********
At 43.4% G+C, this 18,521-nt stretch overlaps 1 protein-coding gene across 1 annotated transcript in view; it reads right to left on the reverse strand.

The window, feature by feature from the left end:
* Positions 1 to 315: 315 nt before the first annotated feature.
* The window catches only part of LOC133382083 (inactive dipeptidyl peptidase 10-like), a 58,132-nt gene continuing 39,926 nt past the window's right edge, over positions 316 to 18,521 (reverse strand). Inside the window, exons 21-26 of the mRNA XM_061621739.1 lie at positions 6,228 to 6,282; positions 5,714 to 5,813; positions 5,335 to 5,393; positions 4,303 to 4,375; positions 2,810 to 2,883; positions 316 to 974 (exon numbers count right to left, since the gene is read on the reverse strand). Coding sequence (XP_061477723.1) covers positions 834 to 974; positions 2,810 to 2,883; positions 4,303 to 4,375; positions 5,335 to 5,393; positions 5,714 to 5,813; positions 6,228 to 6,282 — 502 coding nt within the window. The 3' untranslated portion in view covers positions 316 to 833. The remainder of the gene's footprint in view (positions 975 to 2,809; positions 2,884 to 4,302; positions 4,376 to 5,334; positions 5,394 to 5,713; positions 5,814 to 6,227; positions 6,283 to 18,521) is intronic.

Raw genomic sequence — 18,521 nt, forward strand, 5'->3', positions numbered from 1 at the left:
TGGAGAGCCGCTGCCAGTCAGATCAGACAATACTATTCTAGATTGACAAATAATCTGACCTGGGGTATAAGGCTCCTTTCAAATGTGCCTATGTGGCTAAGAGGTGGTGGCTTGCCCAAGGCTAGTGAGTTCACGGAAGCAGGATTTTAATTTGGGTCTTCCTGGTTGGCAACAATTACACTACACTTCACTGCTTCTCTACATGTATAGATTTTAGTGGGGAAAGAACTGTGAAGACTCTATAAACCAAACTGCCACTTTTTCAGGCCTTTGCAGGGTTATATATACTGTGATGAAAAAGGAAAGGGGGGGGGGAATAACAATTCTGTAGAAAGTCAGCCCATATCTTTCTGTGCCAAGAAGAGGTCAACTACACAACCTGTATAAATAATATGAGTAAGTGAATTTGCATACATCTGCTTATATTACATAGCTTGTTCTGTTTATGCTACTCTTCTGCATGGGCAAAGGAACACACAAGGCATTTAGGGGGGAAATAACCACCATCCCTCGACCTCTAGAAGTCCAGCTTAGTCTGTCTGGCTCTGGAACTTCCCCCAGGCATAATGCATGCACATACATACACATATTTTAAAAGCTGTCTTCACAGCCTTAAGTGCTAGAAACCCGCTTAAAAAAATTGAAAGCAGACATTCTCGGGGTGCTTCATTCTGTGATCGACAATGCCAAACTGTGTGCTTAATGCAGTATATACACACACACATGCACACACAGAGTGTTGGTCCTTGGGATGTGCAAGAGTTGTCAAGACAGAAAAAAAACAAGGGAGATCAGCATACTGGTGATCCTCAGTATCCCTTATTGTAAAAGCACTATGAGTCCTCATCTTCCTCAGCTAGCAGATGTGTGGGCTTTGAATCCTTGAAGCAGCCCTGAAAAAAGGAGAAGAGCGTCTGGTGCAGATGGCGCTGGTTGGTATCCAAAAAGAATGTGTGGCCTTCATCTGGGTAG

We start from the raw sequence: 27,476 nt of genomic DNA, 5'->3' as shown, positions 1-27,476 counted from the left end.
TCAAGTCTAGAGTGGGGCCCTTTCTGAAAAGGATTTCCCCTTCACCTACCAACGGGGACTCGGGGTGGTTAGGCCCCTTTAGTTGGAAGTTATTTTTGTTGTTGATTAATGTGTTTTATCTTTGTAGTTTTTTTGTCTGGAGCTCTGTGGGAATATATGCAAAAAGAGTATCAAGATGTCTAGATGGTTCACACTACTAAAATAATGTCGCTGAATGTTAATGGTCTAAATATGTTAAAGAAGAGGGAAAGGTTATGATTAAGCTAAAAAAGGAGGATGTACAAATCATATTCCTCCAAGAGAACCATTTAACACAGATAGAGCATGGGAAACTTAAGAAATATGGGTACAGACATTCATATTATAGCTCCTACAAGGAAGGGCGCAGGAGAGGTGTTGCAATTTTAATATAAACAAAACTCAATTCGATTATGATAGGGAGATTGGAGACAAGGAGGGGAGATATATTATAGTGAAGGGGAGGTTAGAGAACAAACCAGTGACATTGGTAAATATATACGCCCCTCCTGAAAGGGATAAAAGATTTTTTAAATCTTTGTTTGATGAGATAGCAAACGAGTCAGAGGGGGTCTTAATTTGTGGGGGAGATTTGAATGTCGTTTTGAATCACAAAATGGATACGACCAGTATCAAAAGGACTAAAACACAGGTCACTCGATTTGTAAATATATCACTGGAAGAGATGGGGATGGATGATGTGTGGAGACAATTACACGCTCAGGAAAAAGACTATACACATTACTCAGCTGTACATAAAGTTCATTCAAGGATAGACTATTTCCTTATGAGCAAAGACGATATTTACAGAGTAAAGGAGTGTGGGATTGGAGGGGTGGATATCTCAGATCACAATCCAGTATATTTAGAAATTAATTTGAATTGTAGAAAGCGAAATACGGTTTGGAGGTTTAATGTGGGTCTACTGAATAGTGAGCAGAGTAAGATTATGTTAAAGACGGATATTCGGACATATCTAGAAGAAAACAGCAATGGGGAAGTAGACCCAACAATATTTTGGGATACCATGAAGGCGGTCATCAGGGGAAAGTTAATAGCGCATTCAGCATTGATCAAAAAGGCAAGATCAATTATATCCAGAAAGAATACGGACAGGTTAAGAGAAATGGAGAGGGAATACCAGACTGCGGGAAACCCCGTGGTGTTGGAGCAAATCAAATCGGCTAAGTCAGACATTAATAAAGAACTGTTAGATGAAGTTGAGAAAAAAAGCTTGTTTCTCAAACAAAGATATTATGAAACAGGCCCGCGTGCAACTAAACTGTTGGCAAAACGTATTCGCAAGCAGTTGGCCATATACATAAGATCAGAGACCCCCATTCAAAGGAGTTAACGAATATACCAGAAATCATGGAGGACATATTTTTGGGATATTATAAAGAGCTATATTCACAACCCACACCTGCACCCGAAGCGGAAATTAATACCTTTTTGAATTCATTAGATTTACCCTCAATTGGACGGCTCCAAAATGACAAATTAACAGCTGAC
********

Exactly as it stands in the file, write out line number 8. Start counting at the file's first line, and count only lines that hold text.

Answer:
TCAAGTCTAGAGTGGGGCCCTTTCTGAAAAGGATTTCCCCTTCACCTACCAACGGGGACTCGGGGTGGTTAGGCCCCTTTAGTTGGAAGTTATTTTTGTTGTTGATTAATGTGTTTTATCTTTGTAGTTTTTTTGTCTGGAGCTCTGTGGGAATATATGCAAAAAGAGTATCAAGATGTCTAGATGGTTCACACTACTAAAATAATGTCGCTGAATGTTAATGGTCTAAATATGTTAAAGAAGAGGGAAAGGTTATGATTAAGCTAAAAAAGGAGGATGTACAAATCATATTCCTCCAAGAGAACCATTTAACACAGATAGAGCATGGGAAACTTAAGAAATATGGGTACAGACATTCATATTATAGCTCCTACAAGGAAGGGCGCAGGAGAGGTGTTGCAATTTTAATATAAACAAAACTCAATTCGATTATGATAGGGAGATTGGAGACAAGGAGGGGAGATATATTATAGTGAAGGGGAGGTTAGAGAACAAACCAGTGACATTGGTAAATATATACGCCCCTCCTGAAAGGGATAAAAGATTTTTTAAATCTTTGTTTGATGAGATAGCAAACGAGTCAGAGGGGGTCTTAATTTGTGGGGGAGATTTGAATGTCGTTTTGAATCACAAAATGGATACGACCAGTATCAAAAGGACTAAAACACAGGTCACTCGATTTGTAAATATATCACTGGAAGAGATGGGGATGGATGATGTGTGGAGACAATTACACGCTCAGGAAAAAGACTATACACATTACTCAGCTGTACATAAAGTTCATTCAAGGATAGACTATTTCCTTATGAGCAAAGACGATATTTACAGAGTAAAGGAGTGTGGGATTGGAGGGGTGGATATCTCAGATCACAATCCAGTATATTTAGAAATTAATTTGAATTGTAGAAAGCGAAATACGGTTTGGAGGTTTAATGTGGGTCTACTGAATAGTGAGCAGAGTAAGATTATGTTAAAGACGGATATTCGGACATATCTAGAAGAAAACAGCAATGGGGAAGTAGACCCAACAATATTTTGGGATACCATGAAGGCGGTCATCAGGGGAAAGTTAATAGCGCATTCAGCATTGATCAAAAAGGCAAGATCAATTATATCCAGAAAGAATACGGACAGGTTAAGAGAAATGGAGAGGGAATACCAGACTGCGGGAAACCCCGTGGTGTTGGAGCAAATCAAATCGGCTAAGTCAGACATTAATAAAGAACTGTTAGATGAAGTTGAGAAAAAAAGCTTGTTTCTCAAACAAAGATATTATGAAACAGGCCCGCGTGCAACTAAACTGTTGGCAAAACGTATTCGCAAGCAGTTGGCCATATACATAAGATCAGAGACCCCCATTCAAAGGAGTTAACGAATATACCAGAAATCATGGAGGACATATTTTTGGGATATTATAAAGAGCTATATTCACAACCCACACCTGCACCCGAAGCGGAAATTAATACCTTTTTGAATTCATTAGATTTACCCTCAATTGGACGGCTCCAAAATGACAAATTAACAGCTGAC